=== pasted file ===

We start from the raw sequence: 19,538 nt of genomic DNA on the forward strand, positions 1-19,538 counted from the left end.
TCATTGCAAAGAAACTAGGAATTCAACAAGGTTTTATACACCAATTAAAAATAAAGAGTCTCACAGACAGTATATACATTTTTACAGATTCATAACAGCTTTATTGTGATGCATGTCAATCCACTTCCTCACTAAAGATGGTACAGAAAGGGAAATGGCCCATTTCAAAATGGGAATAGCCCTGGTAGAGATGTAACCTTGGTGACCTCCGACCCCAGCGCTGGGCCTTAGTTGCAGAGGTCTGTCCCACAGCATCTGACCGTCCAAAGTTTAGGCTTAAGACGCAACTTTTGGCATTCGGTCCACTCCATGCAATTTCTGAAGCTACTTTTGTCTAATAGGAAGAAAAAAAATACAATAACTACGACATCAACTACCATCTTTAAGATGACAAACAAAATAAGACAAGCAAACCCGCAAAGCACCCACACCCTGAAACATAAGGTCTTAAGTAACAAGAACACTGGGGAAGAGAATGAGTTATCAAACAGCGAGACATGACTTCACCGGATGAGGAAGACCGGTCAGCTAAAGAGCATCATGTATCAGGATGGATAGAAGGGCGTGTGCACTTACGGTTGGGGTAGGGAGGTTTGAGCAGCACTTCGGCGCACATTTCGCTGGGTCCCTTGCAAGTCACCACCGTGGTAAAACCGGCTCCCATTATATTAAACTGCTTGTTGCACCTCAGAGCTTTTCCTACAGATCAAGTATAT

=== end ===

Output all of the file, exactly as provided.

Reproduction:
We start from the raw sequence: 19,538 nt of genomic DNA on the forward strand, positions 1-19,538 counted from the left end.
TCATTGCAAAGAAACTAGGAATTCAACAAGGTTTTATACACCAATTAAAAATAAAGAGTCTCACAGACAGTATATACATTTTTACAGATTCATAACAGCTTTATTGTGATGCATGTCAATCCACTTCCTCACTAAAGATGGTACAGAAAGGGAAATGGCCCATTTCAAAATGGGAATAGCCCTGGTAGAGATGTAACCTTGGTGACCTCCGACCCCAGCGCTGGGCCTTAGTTGCAGAGGTCTGTCCCACAGCATCTGACCGTCCAAAGTTTAGGCTTAAGACGCAACTTTTGGCATTCGGTCCACTCCATGCAATTTCTGAAGCTACTTTTGTCTAATAGGAAGAAAAAAAATACAATAACTACGACATCAACTACCATCTTTAAGATGACAAACAAAATAAGACAAGCAAACCCGCAAAGCACCCACACCCTGAAACATAAGGTCTTAAGTAACAAGAACACTGGGGAAGAGAATGAGTTATCAAACAGCGAGACATGACTTCACCGGATGAGGAAGACCGGTCAGCTAAAGAGCATCATGTATCAGGATGGATAGAAGGGCGTGTGCACTTACGGTTGGGGTAGGGAGGTTTGAGCAGCACTTCGGCGCACATTTCGCTGGGTCCCTTGCAAGTCACCACCGTGGTAAAACCGGCTCCCATTATATTAAACTGCTTGTTGCACCTCAGAGCTTTTCCTACAGATCAAGTATAT